Pry says that even though Germany and South Korea are allies, there’s still no guarantee the United States could obtain transformers in a crisis, given that a solar superflare would create huge supply pressures—just as seen with the global PPE (personal protective equipment) supply during the pandemic.

The solution is to protect the transformers.

Just as surge protection devices brace our laptops and TVs against fluctuations, they also can protect the power grid itself.

The precedent has already been set by the military, which protects nuclear retaliatory and strategic retaliatory capabilities as well as command and control systems and early warning systems. “So we know we how to do it by using Faraday cages and blocking devices and surge arresters,” he said.

“Basically, if we did that, we wouldn’t have to worry about EMP anymore. There aren’t that many existential threats that you can actually take off the board. You can actually eliminate them.”

The currently agreed standard to protect the grid from “geomagnetic disturbances” (or EMPs from solar flares) is 10 times too low, according to the EMP Commission, which recommended an 85 volts per kilometer standard.

The current standard took five years to decide and still has not been fully implemented, Waller says.

“The first practical action to securing the grid is to get the owners and operators of the electric infrastructure to commit to an all-hazards protection strategy, where the most critical and hardest to replace assets get protection first and the industry is afforded ample financial support to execute this rapidly—both through government grants and through adequate cost recovery,” he said.

$2.38 a Month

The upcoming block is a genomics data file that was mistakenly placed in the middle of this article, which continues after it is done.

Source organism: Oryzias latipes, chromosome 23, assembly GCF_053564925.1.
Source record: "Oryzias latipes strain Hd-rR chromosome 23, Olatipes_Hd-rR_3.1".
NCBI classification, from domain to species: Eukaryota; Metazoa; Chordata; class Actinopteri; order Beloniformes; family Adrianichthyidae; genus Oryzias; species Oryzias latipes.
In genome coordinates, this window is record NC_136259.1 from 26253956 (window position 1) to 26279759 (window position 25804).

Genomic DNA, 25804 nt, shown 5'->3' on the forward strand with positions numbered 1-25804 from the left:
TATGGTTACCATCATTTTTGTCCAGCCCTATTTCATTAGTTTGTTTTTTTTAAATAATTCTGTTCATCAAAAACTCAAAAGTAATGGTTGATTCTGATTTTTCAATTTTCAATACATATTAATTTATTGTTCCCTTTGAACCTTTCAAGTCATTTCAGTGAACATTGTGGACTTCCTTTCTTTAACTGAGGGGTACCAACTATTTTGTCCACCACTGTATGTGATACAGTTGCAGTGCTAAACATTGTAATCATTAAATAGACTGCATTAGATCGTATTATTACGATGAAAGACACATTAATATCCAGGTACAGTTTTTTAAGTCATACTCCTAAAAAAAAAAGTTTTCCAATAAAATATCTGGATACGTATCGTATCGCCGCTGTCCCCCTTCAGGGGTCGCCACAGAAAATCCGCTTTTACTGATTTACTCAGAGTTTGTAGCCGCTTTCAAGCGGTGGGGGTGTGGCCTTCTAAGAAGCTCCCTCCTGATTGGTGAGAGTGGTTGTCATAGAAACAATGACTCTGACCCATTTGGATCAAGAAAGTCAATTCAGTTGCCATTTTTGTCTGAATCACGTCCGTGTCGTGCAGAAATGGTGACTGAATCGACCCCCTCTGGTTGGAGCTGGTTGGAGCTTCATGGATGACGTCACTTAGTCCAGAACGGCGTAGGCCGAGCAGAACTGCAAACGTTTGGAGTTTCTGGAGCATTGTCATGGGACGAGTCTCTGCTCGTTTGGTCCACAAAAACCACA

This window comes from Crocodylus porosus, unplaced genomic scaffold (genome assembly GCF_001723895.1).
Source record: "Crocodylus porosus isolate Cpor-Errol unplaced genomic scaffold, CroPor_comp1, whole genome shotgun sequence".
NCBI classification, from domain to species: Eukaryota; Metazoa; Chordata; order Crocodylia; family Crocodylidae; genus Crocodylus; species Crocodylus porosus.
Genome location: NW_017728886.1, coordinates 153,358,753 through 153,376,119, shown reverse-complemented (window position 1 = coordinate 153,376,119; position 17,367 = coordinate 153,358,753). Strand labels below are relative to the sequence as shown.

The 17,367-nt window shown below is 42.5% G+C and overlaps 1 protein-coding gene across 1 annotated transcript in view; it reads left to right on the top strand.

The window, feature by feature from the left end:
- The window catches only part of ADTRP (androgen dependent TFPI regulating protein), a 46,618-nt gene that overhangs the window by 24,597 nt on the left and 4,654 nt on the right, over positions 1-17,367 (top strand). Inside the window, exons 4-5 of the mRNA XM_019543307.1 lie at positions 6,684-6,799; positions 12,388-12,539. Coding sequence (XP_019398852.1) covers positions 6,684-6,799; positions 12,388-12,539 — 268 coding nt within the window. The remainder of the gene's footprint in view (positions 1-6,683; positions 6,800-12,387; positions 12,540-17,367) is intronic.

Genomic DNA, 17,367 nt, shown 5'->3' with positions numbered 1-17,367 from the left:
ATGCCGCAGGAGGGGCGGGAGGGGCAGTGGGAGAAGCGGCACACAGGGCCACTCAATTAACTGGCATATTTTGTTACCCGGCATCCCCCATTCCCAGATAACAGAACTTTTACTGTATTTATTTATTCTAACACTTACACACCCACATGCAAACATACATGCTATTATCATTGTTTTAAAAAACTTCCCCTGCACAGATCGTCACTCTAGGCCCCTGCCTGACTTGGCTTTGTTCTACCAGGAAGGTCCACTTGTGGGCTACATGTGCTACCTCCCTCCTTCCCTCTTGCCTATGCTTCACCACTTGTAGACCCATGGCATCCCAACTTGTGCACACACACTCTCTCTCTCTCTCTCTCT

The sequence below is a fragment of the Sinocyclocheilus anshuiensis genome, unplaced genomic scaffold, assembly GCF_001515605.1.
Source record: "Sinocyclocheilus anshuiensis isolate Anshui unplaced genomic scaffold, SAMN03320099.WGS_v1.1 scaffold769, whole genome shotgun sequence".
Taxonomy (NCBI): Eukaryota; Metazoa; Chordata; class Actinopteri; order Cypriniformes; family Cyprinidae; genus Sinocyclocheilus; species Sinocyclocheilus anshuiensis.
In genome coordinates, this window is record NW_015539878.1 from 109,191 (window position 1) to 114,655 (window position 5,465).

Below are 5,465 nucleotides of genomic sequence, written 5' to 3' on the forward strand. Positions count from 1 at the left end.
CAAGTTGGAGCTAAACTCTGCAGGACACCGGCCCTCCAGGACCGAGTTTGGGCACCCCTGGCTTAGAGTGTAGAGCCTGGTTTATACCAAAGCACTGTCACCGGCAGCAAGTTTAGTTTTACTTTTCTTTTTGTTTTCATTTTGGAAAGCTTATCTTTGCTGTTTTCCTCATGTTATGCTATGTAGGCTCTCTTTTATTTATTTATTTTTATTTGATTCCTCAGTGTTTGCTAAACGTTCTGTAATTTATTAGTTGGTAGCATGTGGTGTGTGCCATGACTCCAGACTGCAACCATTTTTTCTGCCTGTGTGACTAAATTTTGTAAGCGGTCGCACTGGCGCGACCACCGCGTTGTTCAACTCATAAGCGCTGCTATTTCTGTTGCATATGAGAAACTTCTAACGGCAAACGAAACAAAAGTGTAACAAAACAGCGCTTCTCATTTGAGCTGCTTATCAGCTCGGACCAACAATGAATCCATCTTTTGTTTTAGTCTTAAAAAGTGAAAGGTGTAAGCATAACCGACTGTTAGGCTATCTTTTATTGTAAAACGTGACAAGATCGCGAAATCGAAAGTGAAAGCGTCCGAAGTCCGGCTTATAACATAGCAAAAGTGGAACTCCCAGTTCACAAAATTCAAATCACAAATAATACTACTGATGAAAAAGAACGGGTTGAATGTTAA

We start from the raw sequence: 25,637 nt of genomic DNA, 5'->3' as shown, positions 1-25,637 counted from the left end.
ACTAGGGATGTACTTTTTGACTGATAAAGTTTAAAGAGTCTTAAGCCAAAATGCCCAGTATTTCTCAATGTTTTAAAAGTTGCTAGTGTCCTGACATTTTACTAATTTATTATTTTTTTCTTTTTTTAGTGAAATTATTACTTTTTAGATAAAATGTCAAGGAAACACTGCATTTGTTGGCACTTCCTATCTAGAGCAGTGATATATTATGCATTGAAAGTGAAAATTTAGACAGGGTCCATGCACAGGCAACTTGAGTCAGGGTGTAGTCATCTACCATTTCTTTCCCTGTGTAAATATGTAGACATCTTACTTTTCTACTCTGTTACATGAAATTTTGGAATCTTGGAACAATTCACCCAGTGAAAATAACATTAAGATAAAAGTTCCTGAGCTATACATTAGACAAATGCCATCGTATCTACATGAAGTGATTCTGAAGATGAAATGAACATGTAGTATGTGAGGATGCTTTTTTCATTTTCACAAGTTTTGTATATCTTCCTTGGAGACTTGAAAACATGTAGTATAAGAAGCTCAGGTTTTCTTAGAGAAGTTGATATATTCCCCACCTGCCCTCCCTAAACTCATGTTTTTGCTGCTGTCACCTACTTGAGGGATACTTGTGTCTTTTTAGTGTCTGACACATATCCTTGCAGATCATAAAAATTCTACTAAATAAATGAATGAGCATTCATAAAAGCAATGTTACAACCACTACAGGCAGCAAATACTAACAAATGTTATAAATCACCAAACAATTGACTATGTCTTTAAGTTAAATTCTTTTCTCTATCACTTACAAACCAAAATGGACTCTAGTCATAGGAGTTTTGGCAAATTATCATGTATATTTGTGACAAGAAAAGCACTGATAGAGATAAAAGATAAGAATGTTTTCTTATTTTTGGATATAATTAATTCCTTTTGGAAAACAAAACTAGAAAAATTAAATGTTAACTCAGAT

There are a range of different solutions.

Waller says the price tag to secure the grid depends on many factors.

“One factor is that it is always more expensive to ‘bolt-on’ protection, rather than to ‘bake it in’ from the beginning,” he said. “So a commitment to creating new grid infrastructure that is ‘all-hazards protected’ could go a long way toward reducing the overall costs.”

The gold-standard solution, proposed by the Foundation for Resilient Societies, hardens the grid to the same level as military protection and would cost around $20 billion to $30 billion.

According to Waller, the foundation’s recommendations would increase the average American’s monthly electric bill by 2 to 3 percent, or roughly $2.38 to $3.21 per month.

A different solution recommended by the EMP Commission in 2008 would come in at around $3 billion to $4 billion in today’s money, Pry says. “I think this is still the best plan. It doesn’t harden everything, but it hardens all 2,000 EHV transformers, hardens all the generators, hardens all the major control systems,” he said.

For around $200 million, Pry says, there is a more basic solution that protects the 500 most crucial extra-high voltage transformers and their control systems.

Worries About Bureaucracy

After Trump’s executive order last year, Congress included in the National Defense Authorization Act various legislative demands around EMP threat preparedness.

While Waller and Pry welcome the new direction, they are still cautious that the process could get caught on bureaucratic and lobbying gears.

Waller says, “Part of the problem is that the electric power industry, through the North American Electric Reliability Corporation sets its own standards, works with powerful lobbying organizations such as the Edison Electric Institute to lobby on its behalf to keep these protection standards sufficiently low, and the well-funded Electric Power Research Institute.”

Spoehr says that with the grid split across thousands of electric companies across the states, there is little economic impetus to push companies to provide protection for customers beyond hurricane protection.

“There’s really been no government effort to direct our companies to do anything in light of this threat of EMP,” he said.

“Some power companies like Duke in the Carolinas have taken it on, just because they just wanted to do it, they wanted to make their electric grid more resilient.”

But by and large, the companies have seen it as a defense issue that should be handled by the federal government.

Pry notes that the report demanded by Trump’s 2019 executive order has yet to materialize, despite overshooting its deadline, and worries that the bureaucrats may be dragging their heels.